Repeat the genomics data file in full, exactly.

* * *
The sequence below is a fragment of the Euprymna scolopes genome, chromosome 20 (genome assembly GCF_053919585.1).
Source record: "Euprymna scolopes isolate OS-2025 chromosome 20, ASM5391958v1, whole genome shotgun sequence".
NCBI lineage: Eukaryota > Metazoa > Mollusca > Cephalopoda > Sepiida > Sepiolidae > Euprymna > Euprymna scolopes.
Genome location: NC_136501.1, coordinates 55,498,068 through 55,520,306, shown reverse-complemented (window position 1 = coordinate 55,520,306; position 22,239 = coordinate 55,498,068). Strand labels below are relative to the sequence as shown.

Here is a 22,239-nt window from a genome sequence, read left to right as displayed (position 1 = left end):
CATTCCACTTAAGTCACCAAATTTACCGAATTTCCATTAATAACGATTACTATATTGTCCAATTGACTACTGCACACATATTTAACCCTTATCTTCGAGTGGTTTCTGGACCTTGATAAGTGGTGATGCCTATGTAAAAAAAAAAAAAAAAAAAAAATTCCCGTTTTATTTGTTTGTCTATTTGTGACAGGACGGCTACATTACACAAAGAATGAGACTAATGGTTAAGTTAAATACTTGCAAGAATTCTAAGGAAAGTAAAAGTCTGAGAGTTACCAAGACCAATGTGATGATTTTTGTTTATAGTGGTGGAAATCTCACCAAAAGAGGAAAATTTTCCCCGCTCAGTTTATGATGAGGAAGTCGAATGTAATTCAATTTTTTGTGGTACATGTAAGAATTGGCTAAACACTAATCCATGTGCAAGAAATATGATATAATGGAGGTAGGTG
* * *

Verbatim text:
The sequence below is a fragment of the Euprymna scolopes genome, chromosome 20 (genome assembly GCF_053919585.1).
Source record: "Euprymna scolopes isolate OS-2025 chromosome 20, ASM5391958v1, whole genome shotgun sequence".
NCBI lineage: Eukaryota > Metazoa > Mollusca > Cephalopoda > Sepiida > Sepiolidae > Euprymna > Euprymna scolopes.
Genome location: NC_136501.1, coordinates 55,498,068 through 55,520,306, shown reverse-complemented (window position 1 = coordinate 55,520,306; position 22,239 = coordinate 55,498,068). Strand labels below are relative to the sequence as shown.

Here is a 22,239-nt window from a genome sequence, read left to right as displayed (position 1 = left end):
CATTCCACTTAAGTCACCAAATTTACCGAATTTCCATTAATAACGATTACTATATTGTCCAATTGACTACTGCACACATATTTAACCCTTATCTTCGAGTGGTTTCTGGACCTTGATAAGTGGTGATGCCTATGTAAAAAAAAAAAAAAAAAAAAAATTCCCGTTTTATTTGTTTGTCTATTTGTGACAGGACGGCTACATTACACAAAGAATGAGACTAATGGTTAAGTTAAATACTTGCAAGAATTCTAAGGAAAGTAAAAGTCTGAGAGTTACCAAGACCAATGTGATGATTTTTGTTTATAGTGGTGGAAATCTCACCAAAAGAGGAAAATTTTCCCCGCTCAGTTTATGATGAGGAAGTCGAATGTAATTCAATTTTTTGTGGTACATGTAAGAATTGGCTAAACACTAATCCATGTGCAAGAAATATGATATAATGGAGGTAGGTG